Salmon and steelhead

There will be no open fishery on the South Fork of the Salmon River this year because hatchery returns are not projected to meet broodstock needs.

Spiny ray

Lake Roosevelt walleye anglers say the bite has been steady if not fast. Some are using bottom bouncers and Wedding Rings with a Smile Blade and nightcrawler in the Spokane Arm above buoy 5. Friends jigging for walleye in about 13 feet of water near Keller were also rewarded with some nice fish this week. They caught several dozen running 16-22 inches. Again, a piece of nightcrawler was added to the hook.

Long Lake smallmouth are being caught around docks and emerging weed beds near Tum Tum. A lot of the fish run 2-3 pounds. The crappie bite has been sporadic, but some huge fish have been caught. One report from a walleye fisherman at Long said he caught over 30 walleye in three hours on a silver/blue Hologram crankbait by following the weed edges in 15 feet of water.

Curlew Lake has been a hot spot for big catches of perch. A simple worm and sinker rig in 12-20 feet of water usually produces dozens of the 9- and 10-inch fish. There is no limit on perch at Curlew.

The Curlew trout bite has also been excellent. Most of these fish have copepods attached.

Other, less-used perch fisheries in the Spokane area are Deer, Diamond, Waitts and Jump-Off Joe lakes. All of these have perch, usually running 8-10 inches. Find a weed line and anchor nearby. In Idaho, Cocolalla, Fernan and Twin Lakes have been good for panfish.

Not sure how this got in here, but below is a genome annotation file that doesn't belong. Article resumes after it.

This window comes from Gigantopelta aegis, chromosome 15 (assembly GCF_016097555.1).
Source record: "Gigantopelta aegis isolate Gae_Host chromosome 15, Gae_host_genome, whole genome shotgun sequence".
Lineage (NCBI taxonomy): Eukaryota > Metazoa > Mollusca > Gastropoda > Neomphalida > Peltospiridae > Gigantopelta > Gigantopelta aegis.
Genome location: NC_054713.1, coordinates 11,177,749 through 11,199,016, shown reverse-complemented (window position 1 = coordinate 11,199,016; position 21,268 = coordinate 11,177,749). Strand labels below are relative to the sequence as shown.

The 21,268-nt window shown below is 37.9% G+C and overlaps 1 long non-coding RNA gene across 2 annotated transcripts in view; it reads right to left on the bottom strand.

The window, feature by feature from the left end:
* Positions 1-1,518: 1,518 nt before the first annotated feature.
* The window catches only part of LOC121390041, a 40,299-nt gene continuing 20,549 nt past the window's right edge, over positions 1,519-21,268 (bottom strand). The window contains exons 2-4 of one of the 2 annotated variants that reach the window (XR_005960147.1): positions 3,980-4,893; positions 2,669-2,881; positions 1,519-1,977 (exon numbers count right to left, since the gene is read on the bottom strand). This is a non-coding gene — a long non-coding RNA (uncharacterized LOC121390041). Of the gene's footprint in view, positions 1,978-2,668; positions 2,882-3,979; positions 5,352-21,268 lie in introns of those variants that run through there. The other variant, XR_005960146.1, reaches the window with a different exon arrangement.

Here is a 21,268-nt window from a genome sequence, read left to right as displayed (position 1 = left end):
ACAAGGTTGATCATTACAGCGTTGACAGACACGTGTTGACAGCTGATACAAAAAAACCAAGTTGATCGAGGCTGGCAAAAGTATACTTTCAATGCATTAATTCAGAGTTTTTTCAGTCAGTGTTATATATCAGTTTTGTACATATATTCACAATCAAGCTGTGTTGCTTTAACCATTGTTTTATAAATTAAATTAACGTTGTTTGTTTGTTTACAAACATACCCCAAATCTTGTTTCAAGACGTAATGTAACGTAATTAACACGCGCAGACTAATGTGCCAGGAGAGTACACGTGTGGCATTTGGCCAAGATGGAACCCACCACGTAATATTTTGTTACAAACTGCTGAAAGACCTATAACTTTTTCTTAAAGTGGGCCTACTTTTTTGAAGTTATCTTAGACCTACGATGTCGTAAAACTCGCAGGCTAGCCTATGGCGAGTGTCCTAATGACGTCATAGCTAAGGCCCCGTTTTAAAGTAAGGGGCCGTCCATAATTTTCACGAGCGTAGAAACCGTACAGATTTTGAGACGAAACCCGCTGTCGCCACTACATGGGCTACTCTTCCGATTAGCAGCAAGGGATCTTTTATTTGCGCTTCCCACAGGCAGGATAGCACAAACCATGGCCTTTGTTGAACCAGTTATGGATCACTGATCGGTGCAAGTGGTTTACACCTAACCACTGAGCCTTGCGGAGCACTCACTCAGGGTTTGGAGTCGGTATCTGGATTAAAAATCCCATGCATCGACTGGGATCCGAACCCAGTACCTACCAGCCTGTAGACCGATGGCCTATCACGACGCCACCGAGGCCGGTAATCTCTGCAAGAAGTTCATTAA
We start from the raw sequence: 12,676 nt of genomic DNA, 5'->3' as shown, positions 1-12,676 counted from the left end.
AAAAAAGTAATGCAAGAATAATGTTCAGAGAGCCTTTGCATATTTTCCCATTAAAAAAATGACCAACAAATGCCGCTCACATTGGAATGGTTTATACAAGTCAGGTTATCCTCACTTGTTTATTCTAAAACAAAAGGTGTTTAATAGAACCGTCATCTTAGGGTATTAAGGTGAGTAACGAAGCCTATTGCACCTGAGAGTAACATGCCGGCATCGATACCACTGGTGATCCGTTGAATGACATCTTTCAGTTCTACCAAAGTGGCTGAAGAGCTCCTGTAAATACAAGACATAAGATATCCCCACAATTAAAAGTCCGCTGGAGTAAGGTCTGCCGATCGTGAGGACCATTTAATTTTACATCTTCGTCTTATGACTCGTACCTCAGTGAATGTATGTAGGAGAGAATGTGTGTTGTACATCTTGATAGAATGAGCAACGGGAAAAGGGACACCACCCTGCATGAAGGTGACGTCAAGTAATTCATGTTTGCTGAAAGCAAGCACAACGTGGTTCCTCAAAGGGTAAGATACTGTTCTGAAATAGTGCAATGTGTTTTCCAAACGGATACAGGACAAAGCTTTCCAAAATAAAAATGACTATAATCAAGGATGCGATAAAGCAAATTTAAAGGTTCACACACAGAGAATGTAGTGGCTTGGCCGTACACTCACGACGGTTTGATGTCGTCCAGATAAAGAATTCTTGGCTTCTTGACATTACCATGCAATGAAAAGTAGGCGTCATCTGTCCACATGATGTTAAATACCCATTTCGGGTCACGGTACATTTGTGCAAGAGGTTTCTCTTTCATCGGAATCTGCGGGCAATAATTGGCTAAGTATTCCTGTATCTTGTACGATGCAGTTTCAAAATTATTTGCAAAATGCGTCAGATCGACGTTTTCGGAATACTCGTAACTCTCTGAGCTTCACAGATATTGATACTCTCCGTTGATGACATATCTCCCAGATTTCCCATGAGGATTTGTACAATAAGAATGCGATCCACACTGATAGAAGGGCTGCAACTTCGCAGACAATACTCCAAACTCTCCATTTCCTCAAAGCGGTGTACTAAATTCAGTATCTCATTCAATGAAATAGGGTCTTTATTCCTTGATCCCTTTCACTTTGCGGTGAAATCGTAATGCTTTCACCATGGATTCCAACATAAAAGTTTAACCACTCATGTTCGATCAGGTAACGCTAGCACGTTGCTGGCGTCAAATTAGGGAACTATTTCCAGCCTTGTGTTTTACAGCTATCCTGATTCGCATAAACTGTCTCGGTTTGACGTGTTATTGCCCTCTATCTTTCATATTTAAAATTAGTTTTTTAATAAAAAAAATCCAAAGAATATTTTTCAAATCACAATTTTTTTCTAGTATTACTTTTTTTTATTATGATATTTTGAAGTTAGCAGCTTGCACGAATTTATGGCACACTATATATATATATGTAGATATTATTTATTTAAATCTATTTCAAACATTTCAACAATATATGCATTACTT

Friends and I attempted to catch some smallmouth bass from the Snake River near Asotin on Tuesday, but the Snake was running high and muddy and we didn’t catch any fish until we tucked into the mouth of the Grande Ronde. Even there, the water was murky.

Other species

Charlie and Nancy Palmer recently returned from a one-day shad fishing trip to McNary Dam on the Columbia River hoping to catch some of the big females that carry the roe they enjoy eating. Fishing from shore with Charlie’s homemade shad darts, they enjoyed good action and brought home four of the big egg-laden females, though Charlie said fishing was tough as the shoreline supported a lot of bushes, and wave action against the shore left them pretty wet. Approximately 6 million shad have been counted at Bonneville so far, and three dams down well over a million have been counted at McNary.


Resident Idaho hunters wanting to purchase a general season elk tag in a capped zone will need to keep two dates in mind in July.

On July 10, all resident capped elk zone tags, except for the Sawtooth Zone, go on sale at 9 a.m. .

On July 13, resident Sawtooth Zone A and B elk tags go on sale, with half of the tags sold at Fish and Game offices and license vendors-only starting at 9 a.m.

The remaining half of the resident Sawtooth tags will go on sale online only at noon.

Contact Alan Liere at spokesmanliere@yahoo.